First night fever: the phenomenal early work of the Gibb brothers, across six CDs

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The Bee Gees – The Studio Albums 1967-1968
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The 45-year odyssey of the Brothers Gibb — a crazy zigzag whisking them from floundering unknowns in Brisbane to international superstars twice — ranks with the Beach Boys’ saga for family melodrama and rock transmogrification. Nowadays, it is their disco years that are routinely privileged. But the enduring success of Saturday Night Fever has tended to obscure an exquisite early body of work that caught the spirit of its times like precious few others.

The six-disc Studio Albums 1967-1968 brings that material into sharp focus. With mono/stereo versions of their first three albums (1st, Horizontal and Idea) and three more CDs of outtakes, alternates, and lost singles, it contends that the Bee Gees Mark One (brothers Barry, Robin, and Maurice Gibb, guitarist Vince Melourney, drummer Colin Petersen) were a a studio juggernaut to challenge The Beatles and Phil Spector.

Their opening trilogy can even be seen as the culmination of myriad styles percolating in the late ’60s: Beatlesque impressions, baroque balladry, whimsical psychedelia, R&B. Bee Gees 1st, an audacious debut, didn’t so much imitate Revolver as expand upon its ambitions, incorporating driving rockers, Gregorian chants, and devastating, near-symphonic motifs.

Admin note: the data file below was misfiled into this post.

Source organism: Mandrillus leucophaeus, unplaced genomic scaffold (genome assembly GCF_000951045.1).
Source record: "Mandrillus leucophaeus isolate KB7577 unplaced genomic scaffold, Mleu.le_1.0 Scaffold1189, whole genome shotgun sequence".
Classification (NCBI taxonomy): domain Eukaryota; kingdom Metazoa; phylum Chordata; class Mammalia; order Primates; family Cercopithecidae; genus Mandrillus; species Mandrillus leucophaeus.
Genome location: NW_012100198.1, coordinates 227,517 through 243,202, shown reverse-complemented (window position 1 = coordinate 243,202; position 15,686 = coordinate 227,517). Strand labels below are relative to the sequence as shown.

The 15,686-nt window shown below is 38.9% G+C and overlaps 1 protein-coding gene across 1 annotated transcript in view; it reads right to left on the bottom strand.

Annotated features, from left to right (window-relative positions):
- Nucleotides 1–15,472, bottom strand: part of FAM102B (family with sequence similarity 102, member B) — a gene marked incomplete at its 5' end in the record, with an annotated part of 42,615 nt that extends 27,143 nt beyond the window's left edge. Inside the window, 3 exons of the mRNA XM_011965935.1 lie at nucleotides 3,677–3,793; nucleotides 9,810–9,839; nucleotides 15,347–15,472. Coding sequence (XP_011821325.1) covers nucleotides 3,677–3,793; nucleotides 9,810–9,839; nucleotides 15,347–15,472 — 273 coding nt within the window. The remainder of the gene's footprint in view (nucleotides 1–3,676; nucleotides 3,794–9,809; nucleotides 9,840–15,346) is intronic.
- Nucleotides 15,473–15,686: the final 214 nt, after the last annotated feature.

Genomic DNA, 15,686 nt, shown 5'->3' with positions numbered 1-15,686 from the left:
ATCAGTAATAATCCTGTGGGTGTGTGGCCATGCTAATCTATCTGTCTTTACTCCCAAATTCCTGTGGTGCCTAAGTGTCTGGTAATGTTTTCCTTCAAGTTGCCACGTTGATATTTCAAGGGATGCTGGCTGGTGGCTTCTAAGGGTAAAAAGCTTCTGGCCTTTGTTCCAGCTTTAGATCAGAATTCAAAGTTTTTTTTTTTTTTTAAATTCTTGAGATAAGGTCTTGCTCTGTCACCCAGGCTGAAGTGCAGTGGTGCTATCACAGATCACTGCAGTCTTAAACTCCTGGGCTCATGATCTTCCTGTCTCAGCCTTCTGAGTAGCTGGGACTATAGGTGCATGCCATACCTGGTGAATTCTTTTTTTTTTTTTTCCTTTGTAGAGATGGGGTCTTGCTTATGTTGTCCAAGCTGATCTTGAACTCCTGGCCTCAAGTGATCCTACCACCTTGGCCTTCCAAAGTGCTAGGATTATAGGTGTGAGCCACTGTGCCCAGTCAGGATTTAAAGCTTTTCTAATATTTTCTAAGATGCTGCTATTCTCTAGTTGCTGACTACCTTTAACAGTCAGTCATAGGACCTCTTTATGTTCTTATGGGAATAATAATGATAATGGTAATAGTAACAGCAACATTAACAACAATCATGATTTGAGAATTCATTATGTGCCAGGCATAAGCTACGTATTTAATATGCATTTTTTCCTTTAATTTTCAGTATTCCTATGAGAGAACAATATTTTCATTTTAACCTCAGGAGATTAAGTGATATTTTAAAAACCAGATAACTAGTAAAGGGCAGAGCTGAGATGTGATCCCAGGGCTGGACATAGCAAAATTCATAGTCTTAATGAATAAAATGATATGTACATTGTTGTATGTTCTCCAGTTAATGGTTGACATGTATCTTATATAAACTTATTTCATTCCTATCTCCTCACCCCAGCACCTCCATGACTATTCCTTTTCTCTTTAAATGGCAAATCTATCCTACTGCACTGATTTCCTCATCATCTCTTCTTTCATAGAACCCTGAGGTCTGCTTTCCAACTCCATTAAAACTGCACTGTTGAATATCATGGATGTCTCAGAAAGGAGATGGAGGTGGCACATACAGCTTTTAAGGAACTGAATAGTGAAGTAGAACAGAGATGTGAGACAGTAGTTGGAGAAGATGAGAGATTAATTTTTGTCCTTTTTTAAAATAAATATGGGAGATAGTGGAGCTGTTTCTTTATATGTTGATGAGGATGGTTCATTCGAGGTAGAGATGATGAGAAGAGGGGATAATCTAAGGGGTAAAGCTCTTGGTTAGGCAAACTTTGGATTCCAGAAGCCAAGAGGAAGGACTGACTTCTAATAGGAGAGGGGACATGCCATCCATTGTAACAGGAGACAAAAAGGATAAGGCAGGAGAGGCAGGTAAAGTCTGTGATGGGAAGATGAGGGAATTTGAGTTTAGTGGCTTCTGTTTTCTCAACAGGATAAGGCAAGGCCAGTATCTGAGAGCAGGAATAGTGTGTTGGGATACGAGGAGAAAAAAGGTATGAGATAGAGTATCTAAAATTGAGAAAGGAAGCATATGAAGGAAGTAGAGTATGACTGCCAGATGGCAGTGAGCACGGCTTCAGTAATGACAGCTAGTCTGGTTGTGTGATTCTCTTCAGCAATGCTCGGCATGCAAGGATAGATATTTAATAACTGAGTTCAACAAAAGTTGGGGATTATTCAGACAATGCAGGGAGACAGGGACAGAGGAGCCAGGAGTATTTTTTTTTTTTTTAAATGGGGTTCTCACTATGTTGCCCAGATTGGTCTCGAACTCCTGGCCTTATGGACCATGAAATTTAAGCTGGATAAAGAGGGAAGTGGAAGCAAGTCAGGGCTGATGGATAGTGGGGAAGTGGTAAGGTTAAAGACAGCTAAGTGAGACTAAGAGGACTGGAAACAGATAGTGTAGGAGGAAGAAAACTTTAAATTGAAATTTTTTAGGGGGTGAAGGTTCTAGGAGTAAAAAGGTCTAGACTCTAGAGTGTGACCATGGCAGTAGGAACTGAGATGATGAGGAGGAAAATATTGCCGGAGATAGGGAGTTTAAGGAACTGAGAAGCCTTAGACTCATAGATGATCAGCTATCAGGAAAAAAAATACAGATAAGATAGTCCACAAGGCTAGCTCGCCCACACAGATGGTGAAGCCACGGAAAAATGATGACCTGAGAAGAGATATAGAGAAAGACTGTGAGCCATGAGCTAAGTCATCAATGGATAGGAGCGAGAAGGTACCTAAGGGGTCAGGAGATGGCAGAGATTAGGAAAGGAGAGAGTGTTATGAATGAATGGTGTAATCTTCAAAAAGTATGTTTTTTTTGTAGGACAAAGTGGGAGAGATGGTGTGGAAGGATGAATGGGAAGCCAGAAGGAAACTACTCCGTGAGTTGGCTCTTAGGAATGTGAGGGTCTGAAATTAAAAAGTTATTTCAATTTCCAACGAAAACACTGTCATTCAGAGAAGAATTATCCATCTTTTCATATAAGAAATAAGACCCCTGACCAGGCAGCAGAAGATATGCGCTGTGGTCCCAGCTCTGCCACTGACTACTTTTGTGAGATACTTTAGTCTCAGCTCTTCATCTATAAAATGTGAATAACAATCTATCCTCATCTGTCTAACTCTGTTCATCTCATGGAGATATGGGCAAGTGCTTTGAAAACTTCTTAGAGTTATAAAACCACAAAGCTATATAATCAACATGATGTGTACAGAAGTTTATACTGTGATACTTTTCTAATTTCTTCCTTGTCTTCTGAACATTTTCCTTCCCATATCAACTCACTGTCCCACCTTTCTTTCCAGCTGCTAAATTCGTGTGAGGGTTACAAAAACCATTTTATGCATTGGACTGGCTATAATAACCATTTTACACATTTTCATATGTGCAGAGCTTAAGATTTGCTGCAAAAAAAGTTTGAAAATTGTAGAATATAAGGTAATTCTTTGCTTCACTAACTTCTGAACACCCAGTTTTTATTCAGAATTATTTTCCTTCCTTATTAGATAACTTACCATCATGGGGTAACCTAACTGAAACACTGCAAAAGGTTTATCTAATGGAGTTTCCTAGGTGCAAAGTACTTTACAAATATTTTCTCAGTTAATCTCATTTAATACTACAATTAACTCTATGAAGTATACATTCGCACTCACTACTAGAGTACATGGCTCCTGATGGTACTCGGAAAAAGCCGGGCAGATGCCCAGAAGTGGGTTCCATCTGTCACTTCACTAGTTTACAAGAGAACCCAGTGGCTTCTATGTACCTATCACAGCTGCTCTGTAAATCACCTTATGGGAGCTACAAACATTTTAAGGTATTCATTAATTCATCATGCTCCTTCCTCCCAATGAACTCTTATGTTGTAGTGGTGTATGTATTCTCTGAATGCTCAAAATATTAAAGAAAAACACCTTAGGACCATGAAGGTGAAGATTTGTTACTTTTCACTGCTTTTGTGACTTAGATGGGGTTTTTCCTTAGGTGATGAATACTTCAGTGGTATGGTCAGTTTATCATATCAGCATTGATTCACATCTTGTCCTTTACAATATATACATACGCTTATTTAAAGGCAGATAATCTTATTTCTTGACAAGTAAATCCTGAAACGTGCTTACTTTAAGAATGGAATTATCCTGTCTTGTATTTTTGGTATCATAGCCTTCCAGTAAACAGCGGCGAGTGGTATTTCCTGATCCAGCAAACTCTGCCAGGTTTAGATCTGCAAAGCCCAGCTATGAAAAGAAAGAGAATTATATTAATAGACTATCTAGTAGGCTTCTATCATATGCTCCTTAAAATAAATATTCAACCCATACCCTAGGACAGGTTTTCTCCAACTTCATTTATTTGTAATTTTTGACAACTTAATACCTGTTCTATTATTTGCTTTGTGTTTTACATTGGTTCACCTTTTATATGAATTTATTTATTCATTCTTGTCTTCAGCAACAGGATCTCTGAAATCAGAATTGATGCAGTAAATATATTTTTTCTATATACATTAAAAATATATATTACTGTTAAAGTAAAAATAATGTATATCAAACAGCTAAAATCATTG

Already, the Gibbs seemed to be dragging the pop song into ever-more grandiose and ornate environs. If the melodies seemed chirpy and effusive, wistful melancholy always lurked just beneath the surface.
Horizontal and Idea were solid follow-ups, though the treacly ballads detract from the band’s cosmopolitan strengths. For all their hits on perpetual oldies rotation – “Massachusetts,” “I’ve Gotta Get A Message to You,” “Words,” “To Love Somebody” – it’s the group’s less-celebrated excursions into psychedelia and hard-rock that will
astonish the sceptics.

A good case in point is “Harry Braff”, a daft racecar-driver sketch heard best in the alternate version. With a lethal hook, spinetingling harmonies, droning guitar, and pulsating bass, it was perhaps too ambitious; emblematic of a very young, abundantly talented group bursting with an artistic potential that, as it turned out, they would only partially realise.

LUKE TORN